What is DomainKeys Identified Mail (DKIM)?

DomainKeys Identified Mail (DKIM) is an email authentication method. Using public key cryptography, the protocol allows email senders to take responsibility for their messages. DKIM enhances the trustworthiness of email by verifying that the email’s content remains unaltered, from when it leaves the initial sending server until it reaches the recipient.



A Brief History of DKIM

DKIM was set up in response to the escalating issue of email-based threats and abuses, such as spam and phishing attacks. It was created by merging two similar technologies: Yahoo!’s DomainKeys and Cisco’s Identified Internet Mail.


The merger aimed to create a unified standard that would gain widespread acceptance and efficacy. Finalized as RFC 4871 in 2007 and later updated to RFC 6376, DKIM offered a robust framework for email authentication that could be universally implemented.



How does DKIM work?

The DKIM process works as follows:


  • Signing the email:

    When an email is sent, the DKIM system generates a signature based on the content of the email and the sender’s private key. This signature is then attached to the email’s header as it leaves the sending server.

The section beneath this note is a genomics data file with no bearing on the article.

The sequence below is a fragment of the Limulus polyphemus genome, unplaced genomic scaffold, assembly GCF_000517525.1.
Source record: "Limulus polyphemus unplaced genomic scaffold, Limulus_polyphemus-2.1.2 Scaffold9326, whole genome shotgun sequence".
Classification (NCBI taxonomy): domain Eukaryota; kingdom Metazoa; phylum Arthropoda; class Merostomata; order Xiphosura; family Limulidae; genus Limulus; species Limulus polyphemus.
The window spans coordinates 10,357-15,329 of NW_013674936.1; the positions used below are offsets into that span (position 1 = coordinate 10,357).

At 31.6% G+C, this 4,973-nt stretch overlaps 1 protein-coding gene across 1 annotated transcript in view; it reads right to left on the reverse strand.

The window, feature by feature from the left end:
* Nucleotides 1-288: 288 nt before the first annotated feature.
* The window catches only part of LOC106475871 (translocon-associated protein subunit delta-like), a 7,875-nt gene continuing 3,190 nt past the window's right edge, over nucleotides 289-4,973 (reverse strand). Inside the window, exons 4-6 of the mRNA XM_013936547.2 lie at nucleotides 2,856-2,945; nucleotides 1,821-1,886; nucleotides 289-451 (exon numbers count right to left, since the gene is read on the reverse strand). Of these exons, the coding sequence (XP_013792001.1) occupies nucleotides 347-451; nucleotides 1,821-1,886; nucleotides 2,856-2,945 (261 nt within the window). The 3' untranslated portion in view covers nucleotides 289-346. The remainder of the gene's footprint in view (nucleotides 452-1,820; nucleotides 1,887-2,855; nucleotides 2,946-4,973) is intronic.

• Verification upon receipt

    The receiving server extracts the DKIM signature and retrieves the sender’s public key from the DNS. It then uses this public key to verify the signature against the email’s content.


  • Authentication and action

    A successful authentication verifies that the email was indeed sent from the domain it claims to be from. It also confirms that its content is authentic and unaltered. The receiving server uses this information to make informed decisions about the email’s delivery, such as bypassing spam filters or flagging potential forgeries.

What is DKIM’s Role in Email Security?

DKIM significantly contributes to the safety of email communication. It helps prevent fraud, email spoofing, and other email-based cyber threats. It’s also key to broader email authentication strategies, such as Sender Policy Framework (SPF), and Domain-based Message Authentication, Reporting, and Conformance (DMARC). 

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